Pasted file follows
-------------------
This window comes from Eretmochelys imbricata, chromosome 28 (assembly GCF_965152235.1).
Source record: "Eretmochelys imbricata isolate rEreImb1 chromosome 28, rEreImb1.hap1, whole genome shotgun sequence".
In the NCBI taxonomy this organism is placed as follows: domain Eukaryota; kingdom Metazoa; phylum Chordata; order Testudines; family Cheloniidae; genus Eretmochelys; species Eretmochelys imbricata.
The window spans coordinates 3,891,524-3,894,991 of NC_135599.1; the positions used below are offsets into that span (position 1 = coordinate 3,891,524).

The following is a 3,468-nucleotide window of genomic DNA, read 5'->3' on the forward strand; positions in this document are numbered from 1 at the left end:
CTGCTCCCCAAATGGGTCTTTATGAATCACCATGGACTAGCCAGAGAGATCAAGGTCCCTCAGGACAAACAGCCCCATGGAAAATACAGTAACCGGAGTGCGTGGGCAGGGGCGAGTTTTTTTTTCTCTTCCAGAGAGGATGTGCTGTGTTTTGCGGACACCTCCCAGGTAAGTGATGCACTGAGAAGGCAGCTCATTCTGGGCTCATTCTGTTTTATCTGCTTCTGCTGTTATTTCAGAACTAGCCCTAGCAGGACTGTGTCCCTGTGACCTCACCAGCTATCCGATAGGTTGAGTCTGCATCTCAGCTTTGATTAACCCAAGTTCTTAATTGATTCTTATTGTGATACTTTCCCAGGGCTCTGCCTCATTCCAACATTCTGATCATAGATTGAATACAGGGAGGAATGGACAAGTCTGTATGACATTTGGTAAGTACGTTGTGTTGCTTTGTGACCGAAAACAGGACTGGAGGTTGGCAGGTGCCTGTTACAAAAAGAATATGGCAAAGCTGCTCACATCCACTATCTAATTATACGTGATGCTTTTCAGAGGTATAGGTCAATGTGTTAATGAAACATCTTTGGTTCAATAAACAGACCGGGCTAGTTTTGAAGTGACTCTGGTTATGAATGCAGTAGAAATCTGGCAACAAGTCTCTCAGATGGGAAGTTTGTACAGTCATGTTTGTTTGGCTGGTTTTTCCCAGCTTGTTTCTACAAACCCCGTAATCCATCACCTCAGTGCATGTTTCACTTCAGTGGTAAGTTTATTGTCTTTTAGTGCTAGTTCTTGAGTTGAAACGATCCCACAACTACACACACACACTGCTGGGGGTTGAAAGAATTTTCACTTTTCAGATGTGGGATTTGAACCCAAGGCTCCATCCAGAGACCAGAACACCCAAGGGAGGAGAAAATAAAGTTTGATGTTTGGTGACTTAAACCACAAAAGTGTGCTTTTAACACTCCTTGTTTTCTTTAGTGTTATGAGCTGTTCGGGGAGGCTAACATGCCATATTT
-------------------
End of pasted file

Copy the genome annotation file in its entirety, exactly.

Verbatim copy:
This window comes from Eretmochelys imbricata, chromosome 28 (assembly GCF_965152235.1).
Source record: "Eretmochelys imbricata isolate rEreImb1 chromosome 28, rEreImb1.hap1, whole genome shotgun sequence".
In the NCBI taxonomy this organism is placed as follows: domain Eukaryota; kingdom Metazoa; phylum Chordata; order Testudines; family Cheloniidae; genus Eretmochelys; species Eretmochelys imbricata.
The window spans coordinates 3,891,524-3,894,991 of NC_135599.1; the positions used below are offsets into that span (position 1 = coordinate 3,891,524).

The following is a 3,468-nucleotide window of genomic DNA, read 5'->3' on the forward strand; positions in this document are numbered from 1 at the left end:
CTGCTCCCCAAATGGGTCTTTATGAATCACCATGGACTAGCCAGAGAGATCAAGGTCCCTCAGGACAAACAGCCCCATGGAAAATACAGTAACCGGAGTGCGTGGGCAGGGGCGAGTTTTTTTTTCTCTTCCAGAGAGGATGTGCTGTGTTTTGCGGACACCTCCCAGGTAAGTGATGCACTGAGAAGGCAGCTCATTCTGGGCTCATTCTGTTTTATCTGCTTCTGCTGTTATTTCAGAACTAGCCCTAGCAGGACTGTGTCCCTGTGACCTCACCAGCTATCCGATAGGTTGAGTCTGCATCTCAGCTTTGATTAACCCAAGTTCTTAATTGATTCTTATTGTGATACTTTCCCAGGGCTCTGCCTCATTCCAACATTCTGATCATAGATTGAATACAGGGAGGAATGGACAAGTCTGTATGACATTTGGTAAGTACGTTGTGTTGCTTTGTGACCGAAAACAGGACTGGAGGTTGGCAGGTGCCTGTTACAAAAAGAATATGGCAAAGCTGCTCACATCCACTATCTAATTATACGTGATGCTTTTCAGAGGTATAGGTCAATGTGTTAATGAAACATCTTTGGTTCAATAAACAGACCGGGCTAGTTTTGAAGTGACTCTGGTTATGAATGCAGTAGAAATCTGGCAACAAGTCTCTCAGATGGGAAGTTTGTACAGTCATGTTTGTTTGGCTGGTTTTTCCCAGCTTGTTTCTACAAACCCCGTAATCCATCACCTCAGTGCATGTTTCACTTCAGTGGTAAGTTTATTGTCTTTTAGTGCTAGTTCTTGAGTTGAAACGATCCCACAACTACACACACACACTGCTGGGGGTTGAAAGAATTTTCACTTTTCAGATGTGGGATTTGAACCCAAGGCTCCATCCAGAGACCAGAACACCCAAGGGAGGAGAAAATAAAGTTTGATGTTTGGTGACTTAAACCACAAAAGTGTGCTTTTAACACTCCTTGTTTTCTTTAGTGTTATGAGCTGTTCGGGGAGGCTAACATGCCATATTT